Russia’s finance ministry reports that public sector contracts made last year under procurement oversight were worth about 24 trillion rubles (about 320 billion euros). Most of the contracts were made by public agencies or government-owned firms.
Federal, regional and local governments last year made procurement contracts worth 6.9 trillion rubles, or over 90 billion euros. In ruble terms, growth in procurements slowed to about 8 % y-o-y. The federal government level last year sealed contracts worth 32 billion euros, regions 42 billion euros and municipalities 19 billion euros.
Public agencies and firms in which the state holds a stake of over 50 % made contracts under procurement oversight worth 17.2 trillion rubles, or 230 billion euros. Oversight of this category has declined. Largely due to this, the amount of reported contracts fell significantly (even in nominal ruble terms) for the second year in a row. The reporting requirement has been dropped for e.g. real estate sales and rentals, as well as services related to bank loans and deposits. The ten largest buyers made contracts worth 75 billion euros, led by Gazprom and its subsidiaries (33 billion euros), Russian Railways (22 billion euros) and Rosneft (16 billion euros).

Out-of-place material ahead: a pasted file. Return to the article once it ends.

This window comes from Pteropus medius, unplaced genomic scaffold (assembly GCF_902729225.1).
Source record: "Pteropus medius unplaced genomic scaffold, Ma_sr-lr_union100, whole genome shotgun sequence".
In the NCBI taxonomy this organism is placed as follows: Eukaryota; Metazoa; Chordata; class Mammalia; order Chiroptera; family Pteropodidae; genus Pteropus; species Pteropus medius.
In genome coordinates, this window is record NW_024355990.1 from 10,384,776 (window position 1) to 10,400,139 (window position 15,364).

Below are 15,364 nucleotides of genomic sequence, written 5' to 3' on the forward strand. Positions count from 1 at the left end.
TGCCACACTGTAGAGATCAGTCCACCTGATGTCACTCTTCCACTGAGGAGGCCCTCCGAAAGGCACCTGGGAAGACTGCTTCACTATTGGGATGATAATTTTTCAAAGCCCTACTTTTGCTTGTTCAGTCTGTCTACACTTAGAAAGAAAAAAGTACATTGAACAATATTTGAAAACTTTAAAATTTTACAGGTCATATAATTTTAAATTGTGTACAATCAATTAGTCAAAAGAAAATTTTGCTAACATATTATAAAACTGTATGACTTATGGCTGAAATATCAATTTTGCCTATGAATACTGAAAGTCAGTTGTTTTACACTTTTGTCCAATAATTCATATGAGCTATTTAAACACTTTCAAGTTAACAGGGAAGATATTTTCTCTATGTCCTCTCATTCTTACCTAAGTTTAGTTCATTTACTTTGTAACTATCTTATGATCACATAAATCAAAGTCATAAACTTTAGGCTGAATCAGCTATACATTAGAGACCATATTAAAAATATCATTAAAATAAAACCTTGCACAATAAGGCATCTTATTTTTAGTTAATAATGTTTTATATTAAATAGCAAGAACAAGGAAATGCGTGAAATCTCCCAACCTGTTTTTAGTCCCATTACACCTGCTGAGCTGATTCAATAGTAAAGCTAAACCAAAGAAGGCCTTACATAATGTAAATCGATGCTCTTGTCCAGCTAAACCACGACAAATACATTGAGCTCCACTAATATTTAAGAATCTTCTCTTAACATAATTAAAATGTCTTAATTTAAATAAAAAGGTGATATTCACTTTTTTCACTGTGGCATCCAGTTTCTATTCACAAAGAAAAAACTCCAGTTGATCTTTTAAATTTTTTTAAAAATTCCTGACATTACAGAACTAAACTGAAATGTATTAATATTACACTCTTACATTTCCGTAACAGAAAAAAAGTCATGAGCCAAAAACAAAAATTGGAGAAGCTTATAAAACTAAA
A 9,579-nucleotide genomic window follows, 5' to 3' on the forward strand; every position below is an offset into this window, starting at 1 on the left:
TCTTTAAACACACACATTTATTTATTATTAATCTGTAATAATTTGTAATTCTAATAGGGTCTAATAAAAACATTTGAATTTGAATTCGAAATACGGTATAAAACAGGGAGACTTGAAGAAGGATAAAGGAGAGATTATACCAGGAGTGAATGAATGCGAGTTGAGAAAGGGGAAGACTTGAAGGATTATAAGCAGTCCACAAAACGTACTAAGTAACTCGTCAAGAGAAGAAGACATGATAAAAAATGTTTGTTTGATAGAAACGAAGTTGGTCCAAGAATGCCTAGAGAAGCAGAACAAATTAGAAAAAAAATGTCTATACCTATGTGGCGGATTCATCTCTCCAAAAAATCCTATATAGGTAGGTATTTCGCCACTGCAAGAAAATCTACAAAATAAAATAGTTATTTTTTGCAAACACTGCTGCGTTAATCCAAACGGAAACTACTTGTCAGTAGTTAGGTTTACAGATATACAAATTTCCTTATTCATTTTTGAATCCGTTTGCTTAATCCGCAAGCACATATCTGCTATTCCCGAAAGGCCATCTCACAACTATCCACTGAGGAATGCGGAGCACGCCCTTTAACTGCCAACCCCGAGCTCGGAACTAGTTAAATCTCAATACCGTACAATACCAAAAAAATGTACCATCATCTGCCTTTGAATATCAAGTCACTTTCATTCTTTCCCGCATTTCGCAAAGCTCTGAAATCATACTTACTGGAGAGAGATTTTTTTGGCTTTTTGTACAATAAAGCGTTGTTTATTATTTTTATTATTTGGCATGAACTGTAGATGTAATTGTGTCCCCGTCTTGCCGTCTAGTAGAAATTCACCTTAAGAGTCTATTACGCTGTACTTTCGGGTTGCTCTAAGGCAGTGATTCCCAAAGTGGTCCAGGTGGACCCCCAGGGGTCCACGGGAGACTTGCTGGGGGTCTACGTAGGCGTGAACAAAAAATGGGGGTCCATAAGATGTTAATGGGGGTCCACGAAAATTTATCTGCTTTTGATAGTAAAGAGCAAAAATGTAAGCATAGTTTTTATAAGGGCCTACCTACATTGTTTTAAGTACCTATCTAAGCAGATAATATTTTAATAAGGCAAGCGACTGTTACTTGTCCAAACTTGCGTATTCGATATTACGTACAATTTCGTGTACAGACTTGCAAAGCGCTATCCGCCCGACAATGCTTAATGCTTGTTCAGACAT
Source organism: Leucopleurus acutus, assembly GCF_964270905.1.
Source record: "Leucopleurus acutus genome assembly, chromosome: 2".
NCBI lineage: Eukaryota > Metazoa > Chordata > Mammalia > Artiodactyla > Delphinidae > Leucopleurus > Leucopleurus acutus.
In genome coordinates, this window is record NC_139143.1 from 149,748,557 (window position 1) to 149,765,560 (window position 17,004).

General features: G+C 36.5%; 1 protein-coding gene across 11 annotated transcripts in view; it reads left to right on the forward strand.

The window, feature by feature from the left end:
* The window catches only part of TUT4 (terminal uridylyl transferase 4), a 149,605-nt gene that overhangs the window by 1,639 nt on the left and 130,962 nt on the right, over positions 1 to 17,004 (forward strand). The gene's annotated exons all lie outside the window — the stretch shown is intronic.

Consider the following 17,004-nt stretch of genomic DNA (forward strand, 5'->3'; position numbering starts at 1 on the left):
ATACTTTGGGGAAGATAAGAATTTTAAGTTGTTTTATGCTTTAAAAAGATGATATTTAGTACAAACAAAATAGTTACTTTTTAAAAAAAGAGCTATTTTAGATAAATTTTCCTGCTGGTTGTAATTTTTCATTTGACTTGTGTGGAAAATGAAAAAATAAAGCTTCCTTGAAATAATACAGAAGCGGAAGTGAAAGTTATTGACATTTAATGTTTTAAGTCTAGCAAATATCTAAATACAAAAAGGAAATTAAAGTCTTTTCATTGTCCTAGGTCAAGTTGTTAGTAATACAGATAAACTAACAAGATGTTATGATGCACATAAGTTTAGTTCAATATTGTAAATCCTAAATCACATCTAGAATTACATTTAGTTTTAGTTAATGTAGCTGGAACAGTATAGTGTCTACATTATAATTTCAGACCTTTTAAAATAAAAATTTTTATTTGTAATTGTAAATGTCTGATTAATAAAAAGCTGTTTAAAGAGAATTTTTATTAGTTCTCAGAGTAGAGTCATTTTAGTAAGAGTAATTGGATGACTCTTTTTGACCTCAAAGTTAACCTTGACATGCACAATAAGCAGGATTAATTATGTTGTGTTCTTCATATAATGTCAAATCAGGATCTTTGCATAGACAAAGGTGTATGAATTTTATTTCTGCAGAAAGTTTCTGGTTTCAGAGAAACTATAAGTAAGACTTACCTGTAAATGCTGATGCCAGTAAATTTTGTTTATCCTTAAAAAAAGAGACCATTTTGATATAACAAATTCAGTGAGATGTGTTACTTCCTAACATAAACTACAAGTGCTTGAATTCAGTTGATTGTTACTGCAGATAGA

Not all procurements are subject to oversight, and annual oversight reports do not try to estimate oversight coverage. Comparison to government sector budget figures suggests the oversight covers federal, regional and municipal procurements rather well. Oversight of public agencies and state-owned firms may be less than half of their total, even assuming the supply contracts are for not longer than a year.
Online auctions accounted in 2018 for 64 % of the value of federal, regional and municipal procurement contracts, as in 2017, while no-competition contracts with single suppliers accounted for 23 %. The latter method accounted for close to half in contracts made by state agencies and state-owned firms. Methods reported as unidentified were very common.
Russian public sector procurements subject to oversight relative to the economy’s gross output, 2014−2018
Sources: Ministry of Finance and Rosstat.